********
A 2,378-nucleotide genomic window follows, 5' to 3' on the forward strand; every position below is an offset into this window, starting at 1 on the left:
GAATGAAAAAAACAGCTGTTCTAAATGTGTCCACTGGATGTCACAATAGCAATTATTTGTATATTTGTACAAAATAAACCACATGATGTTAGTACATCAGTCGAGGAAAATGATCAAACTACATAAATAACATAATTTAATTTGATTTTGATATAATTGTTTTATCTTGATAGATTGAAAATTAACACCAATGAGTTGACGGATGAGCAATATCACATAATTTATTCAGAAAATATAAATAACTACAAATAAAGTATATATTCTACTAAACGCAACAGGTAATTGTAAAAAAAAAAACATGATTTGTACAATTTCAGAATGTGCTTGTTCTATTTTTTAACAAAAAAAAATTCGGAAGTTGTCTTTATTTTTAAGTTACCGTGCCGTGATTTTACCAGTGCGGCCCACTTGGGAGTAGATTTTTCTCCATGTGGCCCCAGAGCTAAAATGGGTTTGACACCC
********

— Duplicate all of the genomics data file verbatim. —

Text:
A 2,378-nucleotide genomic window follows, 5' to 3' on the forward strand; every position below is an offset into this window, starting at 1 on the left:
GAATGAAAAAAACAGCTGTTCTAAATGTGTCCACTGGATGTCACAATAGCAATTATTTGTATATTTGTACAAAATAAACCACATGATGTTAGTACATCAGTCGAGGAAAATGATCAAACTACATAAATAACATAATTTAATTTGATTTTGATATAATTGTTTTATCTTGATAGATTGAAAATTAACACCAATGAGTTGACGGATGAGCAATATCACATAATTTATTCAGAAAATATAAATAACTACAAATAAAGTATATATTCTACTAAACGCAACAGGTAATTGTAAAAAAAAAAACATGATTTGTACAATTTCAGAATGTGCTTGTTCTATTTTTTAACAAAAAAAAATTCGGAAGTTGTCTTTATTTTTAAGTTACCGTGCCGTGATTTTACCAGTGCGGCCCACTTGGGAGTAGATTTTTCTCCATGTGGCCCCAGAGCTAAAATGGGTTTGACACCC